Psychopathology among suicide attempters: A cross-sectional study

B. Muralidhara Yadiyal, G. Aruna

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1 Citation (Scopus)


The National Crime Record Bureau reports suicide to be among the top ten causes of death & among top three in the 16-35years age group, making suicide, clearly, a major public health concern. But still, the various paradigm of meanings underlying suicide is hardly explored by researchers, more so in the Indian scenario. This viewpoint makes this current study a needed one. Aims Our study aims to explore the possible underlying psychopathology, if any, among a group of suicide attempters,around the time of attempt, after stabilization of physical parameters. Method A total of 51 consecutive individuals who made serious suicide attempts (n=51), over a one year period were taken as the study group & their sociodemographic details collected. Each subject was then assessed for presence of any psychopathology by trained personnel using the Structured Clinical Interview (SCID) for Axis I Disorders. Frequencies of psychiatric diagnosis associated with each category of response was then tabulated. Result Of the 51patients who attempted suicide, 33.33% of them could be diagnosed to have depression (unipolar more than other depression), 7.84% of sample population qualified for substance abuse or dependence & 5.8% had some form of somatoform disorder. Subjects having psychosis, anxiety disorder & impulse control disorder were relatively small (about -1.96% each). A significant 46.92% of study population was coded under Adjustment disorder, V code, or no diagnosis at the time of attempt. Conclusion Depression was the most common single diagnosis in suicide attempters followed by substance use & somatoform disorder, but still, 46.92% of patients did not meet criteria for any Axis-I psychiatric disorder around the time of attempt (Adjustment disorder, V code, No diagnosis). Socio cultural risk factors including stressors & negative events, may account for the reason for suicide attempt, which have not been assessed in this study. This finding is in keeping with other studies done in India, or Asian subcontinent, but not consistent with findings from Western studies which report a very high percentage of psychopathology (77-90%) among suicide attempters & completed suicides. This further makes research in this area necessary & relevant, especially in the Indian scenario.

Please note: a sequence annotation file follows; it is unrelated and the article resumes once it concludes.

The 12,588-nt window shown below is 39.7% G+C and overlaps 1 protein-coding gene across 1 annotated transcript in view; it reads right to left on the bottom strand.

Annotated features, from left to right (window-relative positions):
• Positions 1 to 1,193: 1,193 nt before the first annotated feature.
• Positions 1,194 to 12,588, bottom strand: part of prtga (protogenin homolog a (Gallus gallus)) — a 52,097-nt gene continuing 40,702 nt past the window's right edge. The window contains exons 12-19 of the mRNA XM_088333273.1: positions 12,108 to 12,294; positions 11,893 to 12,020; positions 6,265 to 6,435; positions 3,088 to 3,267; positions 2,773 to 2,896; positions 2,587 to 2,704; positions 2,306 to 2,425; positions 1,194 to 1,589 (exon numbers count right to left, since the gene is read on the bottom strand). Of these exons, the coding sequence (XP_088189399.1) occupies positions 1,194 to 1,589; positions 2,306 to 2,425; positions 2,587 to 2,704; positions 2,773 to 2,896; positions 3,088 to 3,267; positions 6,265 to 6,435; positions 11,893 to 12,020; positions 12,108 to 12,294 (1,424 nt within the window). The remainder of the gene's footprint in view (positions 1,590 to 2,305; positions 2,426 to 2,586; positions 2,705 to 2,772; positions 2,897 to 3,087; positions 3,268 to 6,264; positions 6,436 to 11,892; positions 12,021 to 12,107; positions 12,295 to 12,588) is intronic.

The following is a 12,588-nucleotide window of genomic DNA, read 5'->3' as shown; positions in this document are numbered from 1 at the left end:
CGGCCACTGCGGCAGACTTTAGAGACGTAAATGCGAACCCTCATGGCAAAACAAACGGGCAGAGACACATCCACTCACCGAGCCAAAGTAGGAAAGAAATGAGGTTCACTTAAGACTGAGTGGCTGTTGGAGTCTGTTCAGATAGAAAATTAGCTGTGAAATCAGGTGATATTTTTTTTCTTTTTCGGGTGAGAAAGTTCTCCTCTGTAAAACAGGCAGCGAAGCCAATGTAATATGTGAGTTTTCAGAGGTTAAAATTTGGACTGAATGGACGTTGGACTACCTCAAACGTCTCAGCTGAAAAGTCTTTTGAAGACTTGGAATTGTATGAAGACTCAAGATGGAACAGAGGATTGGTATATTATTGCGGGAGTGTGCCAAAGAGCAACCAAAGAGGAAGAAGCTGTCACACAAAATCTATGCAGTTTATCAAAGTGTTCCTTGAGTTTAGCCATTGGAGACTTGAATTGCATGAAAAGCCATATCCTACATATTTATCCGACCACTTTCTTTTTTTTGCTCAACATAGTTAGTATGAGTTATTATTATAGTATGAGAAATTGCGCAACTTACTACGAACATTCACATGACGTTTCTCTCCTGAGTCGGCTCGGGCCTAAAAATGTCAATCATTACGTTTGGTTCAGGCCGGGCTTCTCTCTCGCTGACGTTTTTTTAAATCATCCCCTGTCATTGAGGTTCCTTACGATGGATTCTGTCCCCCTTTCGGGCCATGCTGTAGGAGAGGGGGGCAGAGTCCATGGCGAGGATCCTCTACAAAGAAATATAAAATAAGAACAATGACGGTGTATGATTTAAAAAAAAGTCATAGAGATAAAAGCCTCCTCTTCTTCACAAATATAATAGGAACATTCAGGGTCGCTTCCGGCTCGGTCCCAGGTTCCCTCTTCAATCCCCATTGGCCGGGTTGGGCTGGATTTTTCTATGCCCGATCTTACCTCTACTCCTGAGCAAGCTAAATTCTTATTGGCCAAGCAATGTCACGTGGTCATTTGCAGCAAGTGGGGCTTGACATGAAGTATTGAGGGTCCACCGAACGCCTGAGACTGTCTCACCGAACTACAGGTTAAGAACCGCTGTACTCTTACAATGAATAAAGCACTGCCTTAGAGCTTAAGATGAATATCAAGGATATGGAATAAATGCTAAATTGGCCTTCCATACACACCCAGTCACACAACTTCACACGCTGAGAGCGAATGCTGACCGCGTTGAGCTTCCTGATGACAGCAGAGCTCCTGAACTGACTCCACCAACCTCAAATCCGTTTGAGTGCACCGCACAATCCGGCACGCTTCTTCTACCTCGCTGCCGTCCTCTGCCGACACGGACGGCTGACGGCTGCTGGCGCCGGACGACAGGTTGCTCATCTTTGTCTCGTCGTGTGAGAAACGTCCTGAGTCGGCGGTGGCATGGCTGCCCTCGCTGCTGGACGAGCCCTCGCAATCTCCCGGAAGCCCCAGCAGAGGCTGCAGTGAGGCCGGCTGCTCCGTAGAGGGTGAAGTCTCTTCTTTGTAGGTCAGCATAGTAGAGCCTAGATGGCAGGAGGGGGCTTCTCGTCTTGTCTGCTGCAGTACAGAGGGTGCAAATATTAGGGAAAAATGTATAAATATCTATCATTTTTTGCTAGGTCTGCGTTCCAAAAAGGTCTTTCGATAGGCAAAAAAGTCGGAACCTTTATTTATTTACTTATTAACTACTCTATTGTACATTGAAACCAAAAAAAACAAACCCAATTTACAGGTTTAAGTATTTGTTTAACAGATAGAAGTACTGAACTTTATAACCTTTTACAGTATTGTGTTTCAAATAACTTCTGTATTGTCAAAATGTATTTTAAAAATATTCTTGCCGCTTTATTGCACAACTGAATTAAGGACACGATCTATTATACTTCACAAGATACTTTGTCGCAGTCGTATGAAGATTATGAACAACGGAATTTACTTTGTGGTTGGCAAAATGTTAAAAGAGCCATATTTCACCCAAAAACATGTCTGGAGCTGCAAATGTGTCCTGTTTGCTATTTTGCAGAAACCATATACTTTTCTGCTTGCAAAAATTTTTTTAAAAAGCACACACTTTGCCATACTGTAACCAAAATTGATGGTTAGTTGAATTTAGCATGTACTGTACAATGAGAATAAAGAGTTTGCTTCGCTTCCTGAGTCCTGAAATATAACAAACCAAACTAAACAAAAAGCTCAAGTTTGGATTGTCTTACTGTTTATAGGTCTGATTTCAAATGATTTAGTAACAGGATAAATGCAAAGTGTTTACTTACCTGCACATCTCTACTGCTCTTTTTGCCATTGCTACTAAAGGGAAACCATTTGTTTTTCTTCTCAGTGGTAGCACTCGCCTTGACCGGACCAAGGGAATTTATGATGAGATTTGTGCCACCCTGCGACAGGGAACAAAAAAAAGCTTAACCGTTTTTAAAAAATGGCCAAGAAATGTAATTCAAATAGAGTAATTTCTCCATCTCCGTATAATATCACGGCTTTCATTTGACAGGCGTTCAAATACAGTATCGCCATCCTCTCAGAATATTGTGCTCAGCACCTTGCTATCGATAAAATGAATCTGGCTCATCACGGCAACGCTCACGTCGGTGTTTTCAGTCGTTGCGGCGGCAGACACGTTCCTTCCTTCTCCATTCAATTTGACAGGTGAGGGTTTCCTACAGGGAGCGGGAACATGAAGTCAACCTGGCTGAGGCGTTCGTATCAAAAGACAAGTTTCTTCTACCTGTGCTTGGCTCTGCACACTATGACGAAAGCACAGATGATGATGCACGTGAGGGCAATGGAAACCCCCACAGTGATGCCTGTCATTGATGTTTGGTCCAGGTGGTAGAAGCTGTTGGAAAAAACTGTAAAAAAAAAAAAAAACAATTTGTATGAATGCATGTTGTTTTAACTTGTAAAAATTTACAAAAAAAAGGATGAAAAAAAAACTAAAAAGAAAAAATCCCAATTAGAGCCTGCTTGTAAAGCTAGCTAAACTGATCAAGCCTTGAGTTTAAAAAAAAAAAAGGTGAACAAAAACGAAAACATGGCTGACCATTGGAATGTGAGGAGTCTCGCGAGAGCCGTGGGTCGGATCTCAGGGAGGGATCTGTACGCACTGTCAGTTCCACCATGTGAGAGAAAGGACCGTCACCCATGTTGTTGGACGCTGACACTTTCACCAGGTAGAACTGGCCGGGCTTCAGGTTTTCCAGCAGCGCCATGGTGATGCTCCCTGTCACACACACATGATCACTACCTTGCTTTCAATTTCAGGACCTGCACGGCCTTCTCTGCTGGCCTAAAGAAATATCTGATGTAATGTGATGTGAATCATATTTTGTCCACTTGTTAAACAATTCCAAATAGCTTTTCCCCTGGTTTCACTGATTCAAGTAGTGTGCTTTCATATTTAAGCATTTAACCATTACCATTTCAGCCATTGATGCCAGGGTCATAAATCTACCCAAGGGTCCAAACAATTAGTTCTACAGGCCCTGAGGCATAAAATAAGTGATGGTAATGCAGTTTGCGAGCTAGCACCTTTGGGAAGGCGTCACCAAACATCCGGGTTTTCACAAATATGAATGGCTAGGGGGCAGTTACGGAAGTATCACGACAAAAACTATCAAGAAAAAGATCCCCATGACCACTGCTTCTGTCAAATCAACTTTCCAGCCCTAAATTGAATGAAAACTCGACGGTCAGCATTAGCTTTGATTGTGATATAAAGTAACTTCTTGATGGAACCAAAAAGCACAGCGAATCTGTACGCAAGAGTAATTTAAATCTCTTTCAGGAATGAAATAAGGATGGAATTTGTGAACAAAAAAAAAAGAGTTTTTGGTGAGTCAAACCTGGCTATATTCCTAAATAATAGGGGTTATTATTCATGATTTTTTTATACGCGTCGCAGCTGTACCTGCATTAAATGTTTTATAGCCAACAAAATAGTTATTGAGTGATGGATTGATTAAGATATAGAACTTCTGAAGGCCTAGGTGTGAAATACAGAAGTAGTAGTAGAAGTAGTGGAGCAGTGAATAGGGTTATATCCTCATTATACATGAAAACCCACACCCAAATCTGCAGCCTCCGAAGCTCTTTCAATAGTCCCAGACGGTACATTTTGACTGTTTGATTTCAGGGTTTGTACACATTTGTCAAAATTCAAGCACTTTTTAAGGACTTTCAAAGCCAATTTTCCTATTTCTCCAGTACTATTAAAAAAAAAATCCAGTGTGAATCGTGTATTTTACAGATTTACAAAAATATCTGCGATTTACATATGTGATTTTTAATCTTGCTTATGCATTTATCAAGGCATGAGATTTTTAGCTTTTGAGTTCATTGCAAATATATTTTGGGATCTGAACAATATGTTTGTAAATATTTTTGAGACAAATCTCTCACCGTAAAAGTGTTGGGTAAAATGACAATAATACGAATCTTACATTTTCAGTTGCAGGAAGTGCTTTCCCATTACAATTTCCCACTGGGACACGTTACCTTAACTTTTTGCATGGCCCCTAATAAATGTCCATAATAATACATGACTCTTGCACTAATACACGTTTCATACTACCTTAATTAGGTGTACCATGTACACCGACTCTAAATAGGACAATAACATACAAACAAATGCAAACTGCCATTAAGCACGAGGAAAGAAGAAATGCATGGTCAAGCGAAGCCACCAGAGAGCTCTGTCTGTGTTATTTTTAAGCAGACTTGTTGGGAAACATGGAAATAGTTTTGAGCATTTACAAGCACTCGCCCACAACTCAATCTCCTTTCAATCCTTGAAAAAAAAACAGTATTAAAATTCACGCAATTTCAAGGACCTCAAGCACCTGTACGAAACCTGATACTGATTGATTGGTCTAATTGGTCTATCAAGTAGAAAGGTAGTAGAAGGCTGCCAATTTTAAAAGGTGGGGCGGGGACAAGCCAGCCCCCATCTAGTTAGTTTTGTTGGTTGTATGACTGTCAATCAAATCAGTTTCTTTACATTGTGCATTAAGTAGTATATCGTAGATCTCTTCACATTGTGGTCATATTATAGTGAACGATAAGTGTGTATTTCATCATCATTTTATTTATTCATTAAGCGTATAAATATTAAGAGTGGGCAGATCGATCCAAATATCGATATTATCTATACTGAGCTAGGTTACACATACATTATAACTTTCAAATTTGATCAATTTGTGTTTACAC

Original languageEnglish
Pages (from-to)5-8
Number of pages4
JournalIndian Journal of Forensic Medicine and Toxicology
Issue number1
Publication statusPublished - 01-01-2011
Externally publishedYes

All Science Journal Classification (ASJC) codes

  • Pathology and Forensic Medicine
  • Toxicology
  • Health, Toxicology and Mutagenesis
  • Law


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